The San Diego Symphony Offers a Magnificent ‘Firebird’ to Complete the 2023-24 Season at The Rady Shell

To complete the 2023-2024 season, San Diego Symphony Music Director Rafael Payare conducted the orchestra at the Rady Shell on Saturday in Igor Stravinsky’s complete Firebird and Beethoven’s Fourth Piano Concerto, featuring Jeremy Denk as soloist. Denk’s commanding account of the Beethoven concerto and the orchestra’s radiant performance of Stravinsky’s 1910 ballet delivered a musically rewarding evening on the San Diego Bay.

Princesses of Stravinsky’s ‘Firebird.” Animation by Hilary Leben [photo (c.) Gary Payne]

Payare clearly has a special affection for the music of Stravinsky’s Firebird ballet inasmuch as he included the composer’s 1919 five-movement Suite from the ballet on his celebratory August, 2021, concert that inaugurated the Rady Shell. But while the Firebird Suite has occasionally appeared on San Diego Symphony programs—guest conductor David Danzmayr included it on his March, 2016, program—I do not recall encountering the complete Firebird on a San Diego Symphony concert in the last decade or so.

The ballet’s story comes from traditional Russian folklore. With the aid of the firebird, a mythological, magical creature, the young prince Ivan Tsarevich is able to rescue thirteen princesses held captive by the evil sorcerer Kastchei . The great Russian impresario Serge Diaghilev commissioned the music from Stravinsky for the 1910 Paris season of his dance company Les Ballets Russes, because at that time everything Russian was the rage in the French capital.

Stravinsky’s score, a 45-minute tone poem for large orchestra structured in 22 short scenes, is filled with his own inventive themes and a few Russian folk tunes added for good measure. Payare’s judicious pace gently spurred the ballet’s dramatic pulse while allowing time for Stravinsky’s array of delectable solos to gracefully enchant the Rady Shell audience. The music begins with a slow, ominous rumble from the orchestra’s lowest instruments, capped by an eerie solo from Principal Flute Rose Lombardo, passed on to Principal Oboe Sarah Skuster and then to the viola section.

When the firebird arrives on the scene, its excited music is marked with vibrant harp glissandos—three harps on stage, ably led by Principal Julie Smith Phillips—and an animated piccolo solo from Lily Josefsburg. With the arrival of dancing princesses, the woodwinds unleashed animated sinuous themes, capped by Concertmaster Jeff Thayer’s deft solo.

Stravinsky’s jaunty scherzo, “The Princesses Play with the Golden Apples,” sported a delicate arabesque from Principal Clarinet Sheryl Renk, and Principal Horn Benjamin Jaber gave the fanfare for the prince’s arrival a benevolent rather than a stentorian character, as the composer intended. The entry of the evil Kastchei was supported by a round of brass fanfares, and at that moment in the score a series of fireworks exploded above the Rady Shell.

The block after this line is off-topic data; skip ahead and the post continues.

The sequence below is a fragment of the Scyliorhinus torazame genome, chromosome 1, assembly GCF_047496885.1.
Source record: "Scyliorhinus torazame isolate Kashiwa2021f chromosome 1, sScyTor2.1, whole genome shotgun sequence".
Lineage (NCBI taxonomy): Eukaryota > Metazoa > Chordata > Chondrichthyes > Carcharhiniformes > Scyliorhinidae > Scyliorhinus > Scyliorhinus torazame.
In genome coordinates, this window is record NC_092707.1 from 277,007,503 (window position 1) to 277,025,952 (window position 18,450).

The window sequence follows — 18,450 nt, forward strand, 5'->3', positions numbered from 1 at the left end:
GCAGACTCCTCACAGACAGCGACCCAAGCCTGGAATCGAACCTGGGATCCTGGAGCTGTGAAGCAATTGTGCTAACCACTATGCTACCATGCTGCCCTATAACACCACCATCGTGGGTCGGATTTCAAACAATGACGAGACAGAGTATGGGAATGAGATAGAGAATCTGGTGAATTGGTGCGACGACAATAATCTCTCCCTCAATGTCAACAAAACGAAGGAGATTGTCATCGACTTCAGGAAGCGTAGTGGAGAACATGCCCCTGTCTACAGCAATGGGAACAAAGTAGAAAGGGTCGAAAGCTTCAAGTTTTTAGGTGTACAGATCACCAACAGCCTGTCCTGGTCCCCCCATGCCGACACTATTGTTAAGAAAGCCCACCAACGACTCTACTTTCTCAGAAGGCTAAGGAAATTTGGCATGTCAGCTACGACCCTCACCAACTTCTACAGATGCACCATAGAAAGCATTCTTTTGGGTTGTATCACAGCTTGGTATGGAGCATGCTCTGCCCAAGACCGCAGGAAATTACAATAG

The firebird in victory over the denizens of Kastchei. Animation by Hillary Leben [photo (c.) Gary Payne]

Several powerful movements depict the conflict between the denizens of Kastchei and the the prince, including a bravura marimba solo capped by a chorale from the trombone section that propels the full orchestra into a tremendous, dark dance movement. We know that Kastchei has been defeated when Stravinsky follows his turbulent dance with a  lullaby, a gentle theme from Principal Bassoon Valentin Martchev supported by glistening strings . For the finale, another incantation based on a traditional Russian folk-song expands into a glorious full orchestra benediction.

To aid the audience’s engagement with the details of the Firebird story, Hillary Leben devised a series of colorful animations that were displayed across the rim of the Rady Shell as the ballet progressed. Perhaps because the story comes from Russian folk lore, the style of her imagery appeared to that of an illustrated book for young children, a choice that fell somewhere between whimsical and juvenile.

(l. to r.) Rafael Payare & Jeremy Denk [photo (c.) Gary Payne]

Jeremy Denk has become a welcome guest artist in San Diego. He performed with the Symphony in 2012 when Jahja Ling was Music Director; he gave an amazing solo recital for the La Jolla Music Society in 2017, and in 2019 he played with San Diego’s Mainly Mozart Orchestra. His return to the San Diego Symphony in the Beethoven Piano Concerto No. 4 in G Major fulfilled my high expectations. His approach to Beethoven adroitly balanced infectious drive with nobility of spirit, especially in the spirited outer movements. In the “Andante con moto” his nuanced introspection proved the perfect foil to the orchestra’s needling counter themes. Payare and Denk proved most successfully in sync in the majestic Rondo that brought the G Major Concerto to a triumphant finish.

This concert was presented by the San Diego Symphony on Saturday, May 25, 2024, at the Rady Shell at Jacobs Park on San Diego Bay.

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